Commentary on Johnson’s promise – no-deal Brexit more likely

No controls on goods traffic between the UK and Northern Ireland – now Johnson admits that it was a lie.

Once again had to admit an untruth in connection with Brexit: Britain’s Prime Minister Boris Johnson.

Photo: Facundo Arrizabalaga (Keystone)

Boris Johnson is known for not being so truthful. Before his furious election victory, the prime minister had promised that there would be no controls on the movement of goods between the UK and Northern Ireland after Brexit. Ultimately, the unity of the United Kingdom should be preserved. Only now has the Johnson government admitted that this is not the case. In order not to blame the Brexit negotiations with the EU, London confirmed for the first time that there would be controls. Johnson had lied.

The subtle admission from London has so far been the only bright spot in the negotiations with Brussels. The tone between the chief negotiators is irritable, they hardly make any progress on the matter. If this continues, a no-deal Brexit is becoming more and more likely. It is therefore time for both sides to break free from their dogmas and deal with one another pragmatically. Neither the EU nor the UK can be interested in exacerbating the economic turmoil of the Corona crisis through a disorderly Brexit. In the UK, the Bank of England anticipates the deepest recession in over 300 years. Anyone who believes in this situation that they still have to burden a society with the costs of a hard Brexit is simply acting irresponsibly.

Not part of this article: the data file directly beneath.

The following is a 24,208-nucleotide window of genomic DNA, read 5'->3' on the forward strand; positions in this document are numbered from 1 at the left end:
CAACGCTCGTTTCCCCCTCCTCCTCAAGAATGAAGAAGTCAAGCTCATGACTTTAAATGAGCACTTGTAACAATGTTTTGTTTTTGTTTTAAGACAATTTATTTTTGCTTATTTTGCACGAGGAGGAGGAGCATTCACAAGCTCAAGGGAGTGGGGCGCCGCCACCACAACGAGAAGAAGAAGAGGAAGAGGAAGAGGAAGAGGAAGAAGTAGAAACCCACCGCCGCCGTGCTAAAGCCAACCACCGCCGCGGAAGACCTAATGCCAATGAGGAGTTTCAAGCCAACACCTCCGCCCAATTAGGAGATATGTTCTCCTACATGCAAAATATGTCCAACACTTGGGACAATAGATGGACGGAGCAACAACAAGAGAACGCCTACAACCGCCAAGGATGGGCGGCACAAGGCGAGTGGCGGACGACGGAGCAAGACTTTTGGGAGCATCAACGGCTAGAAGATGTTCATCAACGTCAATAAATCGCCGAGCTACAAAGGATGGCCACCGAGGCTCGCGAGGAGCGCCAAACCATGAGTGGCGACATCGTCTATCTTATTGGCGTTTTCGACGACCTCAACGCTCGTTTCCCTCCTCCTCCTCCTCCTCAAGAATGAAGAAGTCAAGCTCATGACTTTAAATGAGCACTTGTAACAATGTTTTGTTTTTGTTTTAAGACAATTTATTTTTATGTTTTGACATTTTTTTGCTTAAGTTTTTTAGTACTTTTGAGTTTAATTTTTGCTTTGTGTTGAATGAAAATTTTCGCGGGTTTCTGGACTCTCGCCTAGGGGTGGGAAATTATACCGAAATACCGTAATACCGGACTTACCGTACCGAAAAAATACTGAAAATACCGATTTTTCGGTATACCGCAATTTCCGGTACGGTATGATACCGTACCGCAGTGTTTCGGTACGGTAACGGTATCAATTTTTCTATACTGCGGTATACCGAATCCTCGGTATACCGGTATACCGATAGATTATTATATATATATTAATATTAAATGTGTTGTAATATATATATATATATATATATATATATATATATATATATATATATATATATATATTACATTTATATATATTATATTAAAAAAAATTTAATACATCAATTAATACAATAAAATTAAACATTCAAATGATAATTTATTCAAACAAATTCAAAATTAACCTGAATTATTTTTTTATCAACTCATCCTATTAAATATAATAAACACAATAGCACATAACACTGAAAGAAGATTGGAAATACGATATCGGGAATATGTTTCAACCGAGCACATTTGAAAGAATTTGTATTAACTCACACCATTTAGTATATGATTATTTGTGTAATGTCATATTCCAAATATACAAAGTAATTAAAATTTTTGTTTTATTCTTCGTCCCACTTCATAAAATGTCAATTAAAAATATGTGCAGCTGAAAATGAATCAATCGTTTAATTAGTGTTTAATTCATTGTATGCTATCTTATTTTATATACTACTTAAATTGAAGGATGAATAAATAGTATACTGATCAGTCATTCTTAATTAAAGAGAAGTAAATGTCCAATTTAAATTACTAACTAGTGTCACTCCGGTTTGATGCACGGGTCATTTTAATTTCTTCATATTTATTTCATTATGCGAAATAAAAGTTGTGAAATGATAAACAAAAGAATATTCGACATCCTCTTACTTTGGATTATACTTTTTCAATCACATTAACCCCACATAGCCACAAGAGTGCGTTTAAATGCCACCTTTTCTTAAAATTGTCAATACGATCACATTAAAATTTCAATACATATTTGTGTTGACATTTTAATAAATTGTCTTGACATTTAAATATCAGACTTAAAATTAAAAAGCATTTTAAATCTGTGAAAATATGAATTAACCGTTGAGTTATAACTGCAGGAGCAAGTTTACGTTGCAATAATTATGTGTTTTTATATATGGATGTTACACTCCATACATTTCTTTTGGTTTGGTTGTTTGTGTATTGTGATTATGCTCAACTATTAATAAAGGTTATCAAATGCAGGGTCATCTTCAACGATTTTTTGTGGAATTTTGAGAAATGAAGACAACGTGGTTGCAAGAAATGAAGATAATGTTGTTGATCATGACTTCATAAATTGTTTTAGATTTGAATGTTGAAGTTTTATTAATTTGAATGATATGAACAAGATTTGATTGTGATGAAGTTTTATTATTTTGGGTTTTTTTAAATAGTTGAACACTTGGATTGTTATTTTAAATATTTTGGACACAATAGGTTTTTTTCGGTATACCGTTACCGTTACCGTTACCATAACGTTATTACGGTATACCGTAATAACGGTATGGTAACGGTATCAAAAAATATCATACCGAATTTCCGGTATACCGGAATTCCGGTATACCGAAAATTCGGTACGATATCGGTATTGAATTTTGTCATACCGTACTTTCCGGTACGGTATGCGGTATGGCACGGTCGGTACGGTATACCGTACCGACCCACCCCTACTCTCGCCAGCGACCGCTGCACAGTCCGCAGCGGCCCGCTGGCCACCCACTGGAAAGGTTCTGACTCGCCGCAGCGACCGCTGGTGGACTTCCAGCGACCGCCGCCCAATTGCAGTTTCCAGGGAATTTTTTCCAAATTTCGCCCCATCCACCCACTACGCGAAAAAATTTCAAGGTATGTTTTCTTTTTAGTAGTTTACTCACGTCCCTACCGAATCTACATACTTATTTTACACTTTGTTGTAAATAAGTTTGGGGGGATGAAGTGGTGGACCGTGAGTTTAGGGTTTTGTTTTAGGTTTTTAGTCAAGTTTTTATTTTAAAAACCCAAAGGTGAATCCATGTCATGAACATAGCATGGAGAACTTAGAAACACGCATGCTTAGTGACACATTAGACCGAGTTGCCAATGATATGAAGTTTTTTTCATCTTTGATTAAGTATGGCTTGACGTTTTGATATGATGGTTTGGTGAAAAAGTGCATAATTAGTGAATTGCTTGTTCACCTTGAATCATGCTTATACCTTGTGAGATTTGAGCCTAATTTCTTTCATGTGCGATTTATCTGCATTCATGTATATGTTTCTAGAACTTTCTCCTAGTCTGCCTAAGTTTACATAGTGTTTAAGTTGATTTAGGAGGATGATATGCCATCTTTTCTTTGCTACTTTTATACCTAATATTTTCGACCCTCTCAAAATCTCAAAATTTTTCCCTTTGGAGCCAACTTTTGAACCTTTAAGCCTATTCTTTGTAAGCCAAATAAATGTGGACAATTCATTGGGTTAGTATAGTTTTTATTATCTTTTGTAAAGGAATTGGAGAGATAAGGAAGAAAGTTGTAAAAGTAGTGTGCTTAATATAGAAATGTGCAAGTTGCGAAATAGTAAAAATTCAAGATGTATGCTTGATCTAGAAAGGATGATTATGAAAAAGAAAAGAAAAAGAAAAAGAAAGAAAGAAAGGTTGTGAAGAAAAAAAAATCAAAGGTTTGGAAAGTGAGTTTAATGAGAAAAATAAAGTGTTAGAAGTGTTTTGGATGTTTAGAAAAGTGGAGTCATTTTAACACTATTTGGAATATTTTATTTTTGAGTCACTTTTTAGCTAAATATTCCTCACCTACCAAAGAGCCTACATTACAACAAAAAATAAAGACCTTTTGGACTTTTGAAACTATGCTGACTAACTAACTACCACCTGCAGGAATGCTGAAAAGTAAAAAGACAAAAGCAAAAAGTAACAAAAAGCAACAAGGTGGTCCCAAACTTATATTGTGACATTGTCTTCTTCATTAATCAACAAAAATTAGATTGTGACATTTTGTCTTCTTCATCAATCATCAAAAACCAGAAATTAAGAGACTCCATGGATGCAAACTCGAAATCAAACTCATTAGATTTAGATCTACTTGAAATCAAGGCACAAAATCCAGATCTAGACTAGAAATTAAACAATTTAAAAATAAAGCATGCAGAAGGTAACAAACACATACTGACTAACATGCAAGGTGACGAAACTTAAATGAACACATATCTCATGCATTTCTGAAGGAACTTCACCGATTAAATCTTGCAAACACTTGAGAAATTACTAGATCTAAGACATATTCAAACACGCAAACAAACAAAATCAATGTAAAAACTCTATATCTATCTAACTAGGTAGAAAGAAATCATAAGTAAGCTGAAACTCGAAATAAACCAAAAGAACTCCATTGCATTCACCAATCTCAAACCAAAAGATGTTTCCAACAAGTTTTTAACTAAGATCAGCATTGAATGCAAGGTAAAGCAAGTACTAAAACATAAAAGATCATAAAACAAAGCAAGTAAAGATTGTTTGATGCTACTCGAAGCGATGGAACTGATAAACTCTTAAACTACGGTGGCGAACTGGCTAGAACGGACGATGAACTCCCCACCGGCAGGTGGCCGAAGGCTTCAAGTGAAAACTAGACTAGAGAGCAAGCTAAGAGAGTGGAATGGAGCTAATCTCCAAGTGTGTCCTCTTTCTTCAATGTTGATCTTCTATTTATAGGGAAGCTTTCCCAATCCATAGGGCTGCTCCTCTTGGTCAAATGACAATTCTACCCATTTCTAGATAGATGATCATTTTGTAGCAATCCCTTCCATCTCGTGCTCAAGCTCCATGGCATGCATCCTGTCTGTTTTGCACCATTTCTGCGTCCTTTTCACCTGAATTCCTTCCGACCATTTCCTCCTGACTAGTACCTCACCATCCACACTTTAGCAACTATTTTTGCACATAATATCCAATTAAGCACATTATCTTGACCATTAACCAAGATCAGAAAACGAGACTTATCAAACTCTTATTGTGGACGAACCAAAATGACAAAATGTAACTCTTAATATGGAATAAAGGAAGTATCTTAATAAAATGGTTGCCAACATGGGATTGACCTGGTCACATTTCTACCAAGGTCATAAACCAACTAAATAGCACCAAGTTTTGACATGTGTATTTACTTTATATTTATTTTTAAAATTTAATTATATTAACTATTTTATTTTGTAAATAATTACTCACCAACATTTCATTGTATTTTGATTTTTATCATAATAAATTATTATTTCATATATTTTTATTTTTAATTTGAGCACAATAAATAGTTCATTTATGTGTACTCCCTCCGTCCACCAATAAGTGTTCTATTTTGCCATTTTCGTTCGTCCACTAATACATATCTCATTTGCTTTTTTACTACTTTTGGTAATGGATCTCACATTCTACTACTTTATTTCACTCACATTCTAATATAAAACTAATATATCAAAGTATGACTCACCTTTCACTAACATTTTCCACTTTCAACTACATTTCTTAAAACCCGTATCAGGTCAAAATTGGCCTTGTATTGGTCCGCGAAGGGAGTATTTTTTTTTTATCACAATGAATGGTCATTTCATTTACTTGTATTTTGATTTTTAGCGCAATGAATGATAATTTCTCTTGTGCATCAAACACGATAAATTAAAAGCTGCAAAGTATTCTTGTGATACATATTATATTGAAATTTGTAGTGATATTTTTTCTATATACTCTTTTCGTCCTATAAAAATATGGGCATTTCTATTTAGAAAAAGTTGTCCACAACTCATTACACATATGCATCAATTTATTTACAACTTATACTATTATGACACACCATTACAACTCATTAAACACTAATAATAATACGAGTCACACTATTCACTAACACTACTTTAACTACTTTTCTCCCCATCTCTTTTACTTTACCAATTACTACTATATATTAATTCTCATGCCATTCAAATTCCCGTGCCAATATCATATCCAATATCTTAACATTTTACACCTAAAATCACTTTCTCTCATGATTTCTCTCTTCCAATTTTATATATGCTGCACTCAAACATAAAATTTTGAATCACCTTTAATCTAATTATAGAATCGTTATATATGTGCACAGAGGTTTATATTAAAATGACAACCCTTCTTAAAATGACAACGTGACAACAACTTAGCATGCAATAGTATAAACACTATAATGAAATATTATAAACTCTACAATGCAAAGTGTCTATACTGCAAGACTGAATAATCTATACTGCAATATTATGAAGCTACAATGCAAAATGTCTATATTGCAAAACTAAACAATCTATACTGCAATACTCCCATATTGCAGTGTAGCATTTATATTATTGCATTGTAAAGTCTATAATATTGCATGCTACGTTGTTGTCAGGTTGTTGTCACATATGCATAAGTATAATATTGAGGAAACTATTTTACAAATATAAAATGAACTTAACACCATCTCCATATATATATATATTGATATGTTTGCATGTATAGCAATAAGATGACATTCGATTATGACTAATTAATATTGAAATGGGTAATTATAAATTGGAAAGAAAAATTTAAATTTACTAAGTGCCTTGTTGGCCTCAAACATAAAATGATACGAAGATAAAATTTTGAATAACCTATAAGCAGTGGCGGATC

Ideological goals instead of economic reason?

Nevertheless, there is a great danger that Johnson will once again be guided by ideological goals instead of economic reason. It will soon become clear which path the prime minister is taking. By June 30, he has to decide whether to extend the transition phase that runs until the end of the year, in which nothing changes for citizens and companies. Johnson has so far refused, which does not mean that he may change his mind.

Thanks to his rhetorical talent, he could convince the Brexiteers in his party to choose the sensible option of leaving the EU. Because with an extension, there would be more time to continue the complex negotiations on the future relationship in peace. The economy would have planning security and would not have to prepare for a no-deal scenario at the end of the year. That would be entirely in the interest of the EU.

There are some reasons for a hard Brexit

From a London point of view, there are also some reasons for a hard Brexit. Great Britain would then no longer have to pay billions into the EU budget. With part of the money, tens of thousands of customs officers would be rewarded, which so far have not been needed; But there is also scope to design a new economic model for the kingdom. And who knows, maybe it will work out with Great Britain, a competitor on the doorstep of the European Union, who can react faster to changes in globalization than a lazy 27-state federation.

The extent to which London can assert itself against its main trading partner can, however, be assessed much better in a year or two – then the effects of the Corona crisis are clearer. So long should Johnson negotiate with the EU and get the best possible for his country. However, it is feared that he might be tempted to conceal the damage caused by a hard Brexit with the much greater damage caused by the corona crisis.

Posted at 10:05 am today

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